"There aren't any commercial UAV pilots, so we have to rely on availability of our military pilots. Nobody has the exact operational experience for (the single pilot system) we're developing, but these UAV pilots have the closest," he said. "Their inputs will have tremendous weight on this research because they're the ones with experience operating in this system."

In July 2013, fifteen RQ-4 pilots volunteered to participate in Human Systems Integration testing to assist researchers with determining the effects of different control inputs, as well as command and control latencies in a pilot's ability to respond to Air Traffic Control commands and various cockpit display alerts.

Col. John Trnka, 940th Wing vice commander, was one of the participants in the HSI testing. Trnka's input was of particular interest to the researchers. The reserve colonel is among the Air Force's first RPA pilots who had not previously flown a military aircraft.

"Military aviators have a common core of training which provides a good baseline. I think this would be very valuable to NASA for this kind of research," Trnka said. "Often, reservists who are military pilots have also flown many years with the airlines and general aviation. Perhaps this experience gives us the ability to look at issues from a broader perspective."

In January, three RQ-4 instructor pilots visited the Ames Research Center to provide input for sense and avoid displays under development. The displays were being fine-tuned for use in a future simulation that will involve additional volunteers from the RQ-4 pilot community at Beale.

"This simulation will provide critical data on how a pilot uses a sense-and-avoid system to remain safely separated from other aircraft," said Eric Mueller, a project engineer on the Separation Assurance/Sense and Avoid Interoperability team.

Mueller said the data gathered in the research will be used to establish UAS standards and requirements that will help the FAA meet its 2015 deadline to begin integrating UAS with the air traffic control system.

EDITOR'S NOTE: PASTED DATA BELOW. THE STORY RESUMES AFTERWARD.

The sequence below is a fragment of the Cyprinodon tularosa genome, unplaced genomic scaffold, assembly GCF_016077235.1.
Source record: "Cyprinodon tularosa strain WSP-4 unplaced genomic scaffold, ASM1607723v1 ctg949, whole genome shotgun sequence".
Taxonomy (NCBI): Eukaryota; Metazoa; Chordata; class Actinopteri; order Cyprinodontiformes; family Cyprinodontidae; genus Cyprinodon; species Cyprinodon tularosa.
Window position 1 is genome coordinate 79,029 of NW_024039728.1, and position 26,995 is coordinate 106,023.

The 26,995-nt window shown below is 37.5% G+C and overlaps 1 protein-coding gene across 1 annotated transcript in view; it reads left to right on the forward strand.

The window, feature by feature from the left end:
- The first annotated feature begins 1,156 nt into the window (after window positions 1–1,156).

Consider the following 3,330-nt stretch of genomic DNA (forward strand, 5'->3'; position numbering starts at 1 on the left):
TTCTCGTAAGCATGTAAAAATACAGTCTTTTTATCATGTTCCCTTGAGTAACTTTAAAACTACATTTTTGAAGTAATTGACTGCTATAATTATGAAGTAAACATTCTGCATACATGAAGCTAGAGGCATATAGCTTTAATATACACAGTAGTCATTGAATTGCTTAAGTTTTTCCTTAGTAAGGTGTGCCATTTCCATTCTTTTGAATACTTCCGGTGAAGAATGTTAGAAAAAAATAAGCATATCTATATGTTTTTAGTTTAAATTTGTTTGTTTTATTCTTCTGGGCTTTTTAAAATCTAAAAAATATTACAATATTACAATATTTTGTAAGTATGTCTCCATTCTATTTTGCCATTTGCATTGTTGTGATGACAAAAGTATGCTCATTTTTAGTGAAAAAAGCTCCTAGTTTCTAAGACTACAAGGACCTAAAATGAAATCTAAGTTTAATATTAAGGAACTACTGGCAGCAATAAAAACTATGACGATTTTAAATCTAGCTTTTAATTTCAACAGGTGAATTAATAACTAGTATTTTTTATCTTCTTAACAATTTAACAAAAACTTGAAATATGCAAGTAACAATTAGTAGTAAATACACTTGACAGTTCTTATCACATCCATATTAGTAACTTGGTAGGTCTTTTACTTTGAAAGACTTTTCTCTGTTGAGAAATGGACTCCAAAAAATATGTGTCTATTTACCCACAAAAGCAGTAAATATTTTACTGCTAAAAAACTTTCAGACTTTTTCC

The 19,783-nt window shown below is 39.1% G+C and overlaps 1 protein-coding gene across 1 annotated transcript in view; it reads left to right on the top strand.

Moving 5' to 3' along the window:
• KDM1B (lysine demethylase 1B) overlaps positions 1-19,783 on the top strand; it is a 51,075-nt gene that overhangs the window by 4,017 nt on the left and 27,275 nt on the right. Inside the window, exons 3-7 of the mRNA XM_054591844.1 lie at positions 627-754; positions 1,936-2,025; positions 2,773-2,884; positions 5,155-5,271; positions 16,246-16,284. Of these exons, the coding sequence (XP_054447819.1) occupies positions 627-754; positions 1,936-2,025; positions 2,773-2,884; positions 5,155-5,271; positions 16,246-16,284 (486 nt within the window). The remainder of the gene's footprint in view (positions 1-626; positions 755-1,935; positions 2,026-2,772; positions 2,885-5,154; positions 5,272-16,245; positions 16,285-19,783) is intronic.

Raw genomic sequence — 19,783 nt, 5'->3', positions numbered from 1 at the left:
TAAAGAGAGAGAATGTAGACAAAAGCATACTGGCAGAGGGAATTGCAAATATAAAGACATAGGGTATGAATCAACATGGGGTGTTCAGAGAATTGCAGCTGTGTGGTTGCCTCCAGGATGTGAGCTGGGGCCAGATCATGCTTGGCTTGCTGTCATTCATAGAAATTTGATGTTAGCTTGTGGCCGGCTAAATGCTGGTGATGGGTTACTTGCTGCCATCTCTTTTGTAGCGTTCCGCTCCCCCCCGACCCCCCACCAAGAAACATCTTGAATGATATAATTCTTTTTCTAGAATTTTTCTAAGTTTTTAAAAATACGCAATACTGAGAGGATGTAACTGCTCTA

Aisha Bowe, an aerospace engineer in the Aviation Systems Division at the Ames Research Center, is involved in developing the trial displays. Bowe has worked five years on NASA's separation assurance project, spending the past 15 months on UAS sense and avoid research.

"This (collaboration) is a vital step in our research. Engineers rarely have the opportunity to get our algorithms in front of experienced pilots. Capturing their crucial input can be the most important, useful thing that happens all year," Bowe said.

"NASA's research project is a work in progress. RPA pilots' participation helps us understand the constraints of the UAS. Being able to tap their expertise has been incredibly valuable to our project," said Jay Shively, lead research engineer with the Human Systems Integration Division at the Ames Research Center. "We hope to continue our relationship with Beale."

"I was really amazed at the level of effort NASA engineers are putting into this project," said Lt. Col. Lewis Harding, 940th Wing Safety Officer and an RQ-4 instructor pilot with the reserve wing at Beale. "I feel like the future of aviation safety is in good hands."

Harding lent his expertise to the January evaluation session at the research center.

"It is not often that you have a chance in your career to make a difference in generations of future aviators. For me, I really believe this was that chance. I'm really grateful to have been able to contribute to the future of aviation safety in this way."